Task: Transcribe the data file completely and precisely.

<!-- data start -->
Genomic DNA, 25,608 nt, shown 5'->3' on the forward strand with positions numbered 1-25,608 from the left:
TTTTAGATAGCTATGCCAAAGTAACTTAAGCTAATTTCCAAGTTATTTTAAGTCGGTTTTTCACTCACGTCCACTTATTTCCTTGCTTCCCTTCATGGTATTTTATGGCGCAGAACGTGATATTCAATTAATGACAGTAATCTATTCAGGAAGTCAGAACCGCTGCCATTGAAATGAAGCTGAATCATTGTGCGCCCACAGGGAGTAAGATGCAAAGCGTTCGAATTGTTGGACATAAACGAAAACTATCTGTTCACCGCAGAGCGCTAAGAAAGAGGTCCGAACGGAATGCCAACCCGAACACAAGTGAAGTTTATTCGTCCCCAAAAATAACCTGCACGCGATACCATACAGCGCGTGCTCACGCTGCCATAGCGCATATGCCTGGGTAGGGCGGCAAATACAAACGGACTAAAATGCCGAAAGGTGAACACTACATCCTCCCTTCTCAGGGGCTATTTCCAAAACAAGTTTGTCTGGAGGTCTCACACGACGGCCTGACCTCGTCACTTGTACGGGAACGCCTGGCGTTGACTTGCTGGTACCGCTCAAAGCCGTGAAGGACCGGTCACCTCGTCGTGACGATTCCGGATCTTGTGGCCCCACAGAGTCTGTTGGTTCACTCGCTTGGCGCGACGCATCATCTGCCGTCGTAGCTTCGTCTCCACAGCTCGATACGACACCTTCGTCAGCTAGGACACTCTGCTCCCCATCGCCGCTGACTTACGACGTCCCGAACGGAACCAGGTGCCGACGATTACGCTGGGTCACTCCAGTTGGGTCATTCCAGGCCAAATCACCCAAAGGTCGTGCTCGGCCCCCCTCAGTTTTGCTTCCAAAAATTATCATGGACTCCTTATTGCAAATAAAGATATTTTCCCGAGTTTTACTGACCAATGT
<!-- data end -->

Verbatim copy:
Genomic DNA, 25,608 nt, shown 5'->3' on the forward strand with positions numbered 1-25,608 from the left:
TTTTAGATAGCTATGCCAAAGTAACTTAAGCTAATTTCCAAGTTATTTTAAGTCGGTTTTTCACTCACGTCCACTTATTTCCTTGCTTCCCTTCATGGTATTTTATGGCGCAGAACGTGATATTCAATTAATGACAGTAATCTATTCAGGAAGTCAGAACCGCTGCCATTGAAATGAAGCTGAATCATTGTGCGCCCACAGGGAGTAAGATGCAAAGCGTTCGAATTGTTGGACATAAACGAAAACTATCTGTTCACCGCAGAGCGCTAAGAAAGAGGTCCGAACGGAATGCCAACCCGAACACAAGTGAAGTTTATTCGTCCCCAAAAATAACCTGCACGCGATACCATACAGCGCGTGCTCACGCTGCCATAGCGCATATGCCTGGGTAGGGCGGCAAATACAAACGGACTAAAATGCCGAAAGGTGAACACTACATCCTCCCTTCTCAGGGGCTATTTCCAAAACAAGTTTGTCTGGAGGTCTCACACGACGGCCTGACCTCGTCACTTGTACGGGAACGCCTGGCGTTGACTTGCTGGTACCGCTCAAAGCCGTGAAGGACCGGTCACCTCGTCGTGACGATTCCGGATCTTGTGGCCCCACAGAGTCTGTTGGTTCACTCGCTTGGCGCGACGCATCATCTGCCGTCGTAGCTTCGTCTCCACAGCTCGATACGACACCTTCGTCAGCTAGGACACTCTGCTCCCCATCGCCGCTGACTTACGACGTCCCGAACGGAACCAGGTGCCGACGATTACGCTGGGTCACTCCAGTTGGGTCATTCCAGGCCAAATCACCCAAAGGTCGTGCTCGGCCCCCCTCAGTTTTGCTTCCAAAAATTATCATGGACTCCTTATTGCAAATAAAGATATTTTCCCGAGTTTTACTGACCAATGT